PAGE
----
Americans are eating more cheese than ever, and a little-known organization called Dairy Management couldn't be happier about it. Dairy Management, as The New York Times reported in a much-discussed exposé, is a nonprofit devoted to marketing cheese as part of a balanced diet. But the group works closely with the U.S. Department of Agriculture, the very agency in charge of promoting a healthy lifestyle to Americans — and experts agree eating massive amounts of cheese is not healthy. How can the government be peddling high-fat foods while simultaneously fighting against them? Here's a brief guide to the odd agenda behind America's cheese obsession:

What exactly is Dairy Management?
It's a "marketing creation" of the Agriculture Department, launched in 1995 to get Americans to consume more dairy products. The organization is "largely financed by a government-mandated fee on the dairy industry," but it also receives millions a year from the Department of Agriculture, which picks some of its board members, approves its marketing campaigns, and gives Congress updates on its work. Over the years, Dairy Management has grown into a marketing powerhouse with 162 employees skilled in the art of product development (It's behind the popular "Got Milk?" ad campaign). It has an annual budget of nearly $140 million, compared to $6.5 million for the Center for Nutrition Policy and Promotion, which promotes low-fat diets.

What does Dairy Management do?
These days, it focus is aggressively marketing cheese. It works especially closely with fast-food chains; for instance in 2007, it plugged Pizza Hut's Cheesy Bites pizza, Wendy's "dual Double Melt sandwich concept," and Burger King's Cheesy Angus Bacon cheeseburger. It also helps to make sure grocery stores around the country stock plenty of cheese. Thanks in part to Dairy Management's efforts, American cheese consumption has skyrocketed in recent years, as Treehugger illustrates. The average American consumes nearly 33 pounds per year — triple the rate in 1970.

Shouldn't the government be happy about that?
It's certainly a sign that the plan to get Americans to buy more dairy products is working. But while Dairy Management was pushing cheese highlighting, among other things, a study purportedly linking cheese to weight loss (although no proof of a connection was ever found), the Department of Agriculture was warning Americans about cheese's fatty properties. In a more specific example that the government is fighting on both sides of the cheese war, the Department of Agriculture explicitly urged pizza enthusiasts to "Ask for whole wheat crust and half the cheese," while Dairy Management was working closely with Domino's and other pizza chains to make their products cheesier than ever.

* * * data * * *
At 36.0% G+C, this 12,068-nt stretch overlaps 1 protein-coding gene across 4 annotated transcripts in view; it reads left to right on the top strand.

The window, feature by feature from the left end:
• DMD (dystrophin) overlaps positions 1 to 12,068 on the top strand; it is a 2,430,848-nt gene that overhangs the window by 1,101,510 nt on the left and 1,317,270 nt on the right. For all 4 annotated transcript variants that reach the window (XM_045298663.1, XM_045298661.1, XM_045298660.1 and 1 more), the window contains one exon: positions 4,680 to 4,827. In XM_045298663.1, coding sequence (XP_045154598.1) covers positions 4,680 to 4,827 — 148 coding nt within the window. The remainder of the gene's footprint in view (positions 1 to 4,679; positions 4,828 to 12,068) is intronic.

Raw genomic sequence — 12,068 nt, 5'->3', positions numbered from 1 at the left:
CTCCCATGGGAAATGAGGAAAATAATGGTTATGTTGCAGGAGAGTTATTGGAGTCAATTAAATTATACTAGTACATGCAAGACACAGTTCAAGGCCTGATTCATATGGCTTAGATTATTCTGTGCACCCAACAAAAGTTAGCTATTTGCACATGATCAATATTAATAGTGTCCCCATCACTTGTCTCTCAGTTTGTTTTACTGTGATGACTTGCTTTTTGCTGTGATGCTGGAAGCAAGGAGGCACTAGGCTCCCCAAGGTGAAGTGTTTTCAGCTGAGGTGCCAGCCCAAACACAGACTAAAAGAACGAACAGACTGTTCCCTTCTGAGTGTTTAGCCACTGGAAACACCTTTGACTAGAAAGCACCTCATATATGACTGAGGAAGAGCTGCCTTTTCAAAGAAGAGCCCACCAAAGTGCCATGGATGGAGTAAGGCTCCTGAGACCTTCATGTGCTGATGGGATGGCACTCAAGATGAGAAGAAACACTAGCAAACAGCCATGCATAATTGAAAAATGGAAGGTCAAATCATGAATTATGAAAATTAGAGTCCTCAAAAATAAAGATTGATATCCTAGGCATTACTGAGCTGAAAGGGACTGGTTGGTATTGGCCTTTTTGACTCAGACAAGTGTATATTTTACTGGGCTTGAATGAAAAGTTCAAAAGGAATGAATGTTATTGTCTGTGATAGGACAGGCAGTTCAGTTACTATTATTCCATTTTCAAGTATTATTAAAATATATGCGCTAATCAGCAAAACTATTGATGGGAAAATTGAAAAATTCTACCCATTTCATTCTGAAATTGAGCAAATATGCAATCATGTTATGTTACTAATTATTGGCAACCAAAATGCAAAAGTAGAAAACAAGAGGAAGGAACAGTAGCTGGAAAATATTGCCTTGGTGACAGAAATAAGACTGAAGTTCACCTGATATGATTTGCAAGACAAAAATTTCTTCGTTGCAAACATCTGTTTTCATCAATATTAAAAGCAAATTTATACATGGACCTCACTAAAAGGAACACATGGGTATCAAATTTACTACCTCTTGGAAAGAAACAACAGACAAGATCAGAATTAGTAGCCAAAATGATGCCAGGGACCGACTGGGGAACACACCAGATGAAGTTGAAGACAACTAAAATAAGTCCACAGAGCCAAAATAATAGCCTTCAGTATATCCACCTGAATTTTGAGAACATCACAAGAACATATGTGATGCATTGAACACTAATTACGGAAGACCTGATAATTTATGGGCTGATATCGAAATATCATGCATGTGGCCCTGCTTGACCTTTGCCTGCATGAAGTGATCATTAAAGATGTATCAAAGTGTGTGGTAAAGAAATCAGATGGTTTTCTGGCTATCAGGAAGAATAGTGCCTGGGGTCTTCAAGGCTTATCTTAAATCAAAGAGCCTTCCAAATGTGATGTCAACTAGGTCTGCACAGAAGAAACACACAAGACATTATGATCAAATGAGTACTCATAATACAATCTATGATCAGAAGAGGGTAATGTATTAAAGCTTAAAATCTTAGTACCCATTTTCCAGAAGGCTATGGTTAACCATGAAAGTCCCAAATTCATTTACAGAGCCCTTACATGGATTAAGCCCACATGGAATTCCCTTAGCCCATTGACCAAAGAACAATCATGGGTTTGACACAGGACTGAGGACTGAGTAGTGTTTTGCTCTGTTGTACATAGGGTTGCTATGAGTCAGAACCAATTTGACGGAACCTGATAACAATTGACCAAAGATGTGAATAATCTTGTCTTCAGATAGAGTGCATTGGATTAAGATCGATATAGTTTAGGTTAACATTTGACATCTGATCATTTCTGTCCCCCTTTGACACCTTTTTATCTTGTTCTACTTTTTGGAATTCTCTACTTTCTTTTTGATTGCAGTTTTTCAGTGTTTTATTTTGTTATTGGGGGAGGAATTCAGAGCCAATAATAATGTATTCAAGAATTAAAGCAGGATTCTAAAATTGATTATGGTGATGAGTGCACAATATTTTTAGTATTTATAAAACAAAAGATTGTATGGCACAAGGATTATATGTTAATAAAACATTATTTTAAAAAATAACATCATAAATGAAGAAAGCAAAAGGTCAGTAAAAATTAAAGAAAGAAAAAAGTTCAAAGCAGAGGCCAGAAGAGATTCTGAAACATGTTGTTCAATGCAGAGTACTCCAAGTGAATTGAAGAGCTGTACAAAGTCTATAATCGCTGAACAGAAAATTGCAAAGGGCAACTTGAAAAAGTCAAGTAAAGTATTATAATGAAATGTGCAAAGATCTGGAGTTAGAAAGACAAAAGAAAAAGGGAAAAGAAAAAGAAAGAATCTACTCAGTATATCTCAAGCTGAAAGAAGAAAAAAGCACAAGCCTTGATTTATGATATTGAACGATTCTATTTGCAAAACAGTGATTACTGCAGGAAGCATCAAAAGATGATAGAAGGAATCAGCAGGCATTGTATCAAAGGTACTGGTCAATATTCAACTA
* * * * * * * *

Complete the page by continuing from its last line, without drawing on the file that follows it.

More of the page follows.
So is eating cheese healthy or not?
When consumed in excess, cheese can be pretty bad for you. Data provided by — who else — the Department of Agriculture — shows that cheese is one of the main reasons the average American diet contains too much saturated fat. The department has urged people to eat cheese in moderation — avoiding piling on big portions — to fit cheese into a healthy, low-fat diet. But since the department measures the effectiveness of Dairy Management's promotional programs in millions of pounds of cheese served, moderation doesn't seem to be the name of the game.

Then why is the government funding this?

This sort of conflict of interest go way back, says Kerry Trueman at The Huffington Post. Years ago, "dairy lobbying groups, aided and abetted by the USDA, convinced nutritionists that dairy foods were equivalent to essential nutrients and the only reliable source of dietary calcium." Another reason for the intense promotion: Excess supply of milk fat. Every day, American cows produce 60 million gallons of raw milk, but "less than a third goes toward making milk that people drink," and even the drinkable milk is stripped of fat for health-conscious consumers. Rather than let a huge store of discarded milk and fat go to waste, the government seems to prefer to make sure somebody makes money from it.

Sources: The New York Times, The Huffington Post, TreeHugger